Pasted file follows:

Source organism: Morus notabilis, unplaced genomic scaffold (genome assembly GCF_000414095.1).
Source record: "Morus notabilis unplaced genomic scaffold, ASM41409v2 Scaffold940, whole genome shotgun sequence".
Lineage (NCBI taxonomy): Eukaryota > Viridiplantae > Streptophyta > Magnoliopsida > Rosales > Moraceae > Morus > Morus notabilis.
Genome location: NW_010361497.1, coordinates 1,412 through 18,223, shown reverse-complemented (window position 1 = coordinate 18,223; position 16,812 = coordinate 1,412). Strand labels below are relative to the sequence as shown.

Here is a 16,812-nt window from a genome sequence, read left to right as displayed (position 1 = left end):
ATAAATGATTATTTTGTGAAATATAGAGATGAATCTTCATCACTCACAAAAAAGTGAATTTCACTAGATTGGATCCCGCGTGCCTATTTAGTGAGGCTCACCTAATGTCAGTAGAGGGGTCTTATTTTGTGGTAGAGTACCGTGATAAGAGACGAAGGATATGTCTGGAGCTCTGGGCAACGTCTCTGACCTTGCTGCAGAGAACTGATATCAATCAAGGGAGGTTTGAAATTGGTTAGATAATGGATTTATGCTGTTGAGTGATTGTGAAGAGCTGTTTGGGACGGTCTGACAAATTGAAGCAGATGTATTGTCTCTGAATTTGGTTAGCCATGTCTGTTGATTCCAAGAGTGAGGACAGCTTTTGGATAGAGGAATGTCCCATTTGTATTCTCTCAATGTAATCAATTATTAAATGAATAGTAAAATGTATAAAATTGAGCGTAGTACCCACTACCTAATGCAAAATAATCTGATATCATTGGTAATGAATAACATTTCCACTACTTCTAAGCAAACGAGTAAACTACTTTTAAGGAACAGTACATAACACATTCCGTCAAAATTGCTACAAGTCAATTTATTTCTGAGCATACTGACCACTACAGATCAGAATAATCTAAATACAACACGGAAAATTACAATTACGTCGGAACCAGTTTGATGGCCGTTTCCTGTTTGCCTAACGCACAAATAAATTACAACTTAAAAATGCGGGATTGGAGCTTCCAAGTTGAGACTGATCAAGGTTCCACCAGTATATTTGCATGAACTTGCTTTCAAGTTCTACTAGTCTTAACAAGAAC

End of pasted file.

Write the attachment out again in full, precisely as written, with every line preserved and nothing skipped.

Source organism: Morus notabilis, unplaced genomic scaffold (genome assembly GCF_000414095.1).
Source record: "Morus notabilis unplaced genomic scaffold, ASM41409v2 Scaffold940, whole genome shotgun sequence".
Lineage (NCBI taxonomy): Eukaryota > Viridiplantae > Streptophyta > Magnoliopsida > Rosales > Moraceae > Morus > Morus notabilis.
Genome location: NW_010361497.1, coordinates 1,412 through 18,223, shown reverse-complemented (window position 1 = coordinate 18,223; position 16,812 = coordinate 1,412). Strand labels below are relative to the sequence as shown.

Here is a 16,812-nt window from a genome sequence, read left to right as displayed (position 1 = left end):
ATAAATGATTATTTTGTGAAATATAGAGATGAATCTTCATCACTCACAAAAAAGTGAATTTCACTAGATTGGATCCCGCGTGCCTATTTAGTGAGGCTCACCTAATGTCAGTAGAGGGGTCTTATTTTGTGGTAGAGTACCGTGATAAGAGACGAAGGATATGTCTGGAGCTCTGGGCAACGTCTCTGACCTTGCTGCAGAGAACTGATATCAATCAAGGGAGGTTTGAAATTGGTTAGATAATGGATTTATGCTGTTGAGTGATTGTGAAGAGCTGTTTGGGACGGTCTGACAAATTGAAGCAGATGTATTGTCTCTGAATTTGGTTAGCCATGTCTGTTGATTCCAAGAGTGAGGACAGCTTTTGGATAGAGGAATGTCCCATTTGTATTCTCTCAATGTAATCAATTATTAAATGAATAGTAAAATGTATAAAATTGAGCGTAGTACCCACTACCTAATGCAAAATAATCTGATATCATTGGTAATGAATAACATTTCCACTACTTCTAAGCAAACGAGTAAACTACTTTTAAGGAACAGTACATAACACATTCCGTCAAAATTGCTACAAGTCAATTTATTTCTGAGCATACTGACCACTACAGATCAGAATAATCTAAATACAACACGGAAAATTACAATTACGTCGGAACCAGTTTGATGGCCGTTTCCTGTTTGCCTAACGCACAAATAAATTACAACTTAAAAATGCGGGATTGGAGCTTCCAAGTTGAGACTGATCAAGGTTCCACCAGTATATTTGCATGAACTTGCTTTCAAGTTCTACTAGTCTTAACAAGAAC